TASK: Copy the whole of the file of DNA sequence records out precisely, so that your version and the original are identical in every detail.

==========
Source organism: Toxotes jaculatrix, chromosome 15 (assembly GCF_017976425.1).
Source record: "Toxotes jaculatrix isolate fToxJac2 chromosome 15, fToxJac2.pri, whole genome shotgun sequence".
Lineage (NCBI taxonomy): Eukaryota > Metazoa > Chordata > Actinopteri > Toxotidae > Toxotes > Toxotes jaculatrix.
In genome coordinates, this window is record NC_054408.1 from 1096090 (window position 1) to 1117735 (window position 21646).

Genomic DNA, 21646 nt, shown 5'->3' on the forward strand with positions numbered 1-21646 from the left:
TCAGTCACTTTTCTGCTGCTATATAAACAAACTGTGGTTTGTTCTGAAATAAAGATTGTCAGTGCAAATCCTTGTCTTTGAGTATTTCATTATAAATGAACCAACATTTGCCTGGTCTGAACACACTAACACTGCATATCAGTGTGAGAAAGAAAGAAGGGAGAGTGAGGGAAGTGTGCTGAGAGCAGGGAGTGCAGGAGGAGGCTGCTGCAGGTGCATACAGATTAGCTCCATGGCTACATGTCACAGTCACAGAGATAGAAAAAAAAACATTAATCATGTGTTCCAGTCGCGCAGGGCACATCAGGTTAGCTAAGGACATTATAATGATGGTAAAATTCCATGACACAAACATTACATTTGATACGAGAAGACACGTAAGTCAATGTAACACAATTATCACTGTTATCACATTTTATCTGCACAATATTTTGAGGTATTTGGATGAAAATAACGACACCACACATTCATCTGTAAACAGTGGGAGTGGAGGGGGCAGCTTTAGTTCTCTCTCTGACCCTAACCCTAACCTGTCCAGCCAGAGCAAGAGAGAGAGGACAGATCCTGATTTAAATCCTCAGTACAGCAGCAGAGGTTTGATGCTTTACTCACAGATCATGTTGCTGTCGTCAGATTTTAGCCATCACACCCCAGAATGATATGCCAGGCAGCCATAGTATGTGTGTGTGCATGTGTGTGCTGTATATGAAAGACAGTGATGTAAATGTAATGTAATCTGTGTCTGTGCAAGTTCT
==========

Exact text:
Source organism: Toxotes jaculatrix, chromosome 15 (assembly GCF_017976425.1).
Source record: "Toxotes jaculatrix isolate fToxJac2 chromosome 15, fToxJac2.pri, whole genome shotgun sequence".
Lineage (NCBI taxonomy): Eukaryota > Metazoa > Chordata > Actinopteri > Toxotidae > Toxotes > Toxotes jaculatrix.
In genome coordinates, this window is record NC_054408.1 from 1096090 (window position 1) to 1117735 (window position 21646).

Genomic DNA, 21646 nt, shown 5'->3' on the forward strand with positions numbered 1-21646 from the left:
TCAGTCACTTTTCTGCTGCTATATAAACAAACTGTGGTTTGTTCTGAAATAAAGATTGTCAGTGCAAATCCTTGTCTTTGAGTATTTCATTATAAATGAACCAACATTTGCCTGGTCTGAACACACTAACACTGCATATCAGTGTGAGAAAGAAAGAAGGGAGAGTGAGGGAAGTGTGCTGAGAGCAGGGAGTGCAGGAGGAGGCTGCTGCAGGTGCATACAGATTAGCTCCATGGCTACATGTCACAGTCACAGAGATAGAAAAAAAAACATTAATCATGTGTTCCAGTCGCGCAGGGCACATCAGGTTAGCTAAGGACATTATAATGATGGTAAAATTCCATGACACAAACATTACATTTGATACGAGAAGACACGTAAGTCAATGTAACACAATTATCACTGTTATCACATTTTATCTGCACAATATTTTGAGGTATTTGGATGAAAATAACGACACCACACATTCATCTGTAAACAGTGGGAGTGGAGGGGGCAGCTTTAGTTCTCTCTCTGACCCTAACCCTAACCTGTCCAGCCAGAGCAAGAGAGAGAGGACAGATCCTGATTTAAATCCTCAGTACAGCAGCAGAGGTTTGATGCTTTACTCACAGATCATGTTGCTGTCGTCAGATTTTAGCCATCACACCCCAGAATGATATGCCAGGCAGCCATAGTATGTGTGTGTGCATGTGTGTGCTGTATATGAAAGACAGTGATGTAAATGTAATGTAATCTGTGTCTGTGCAAGTTCT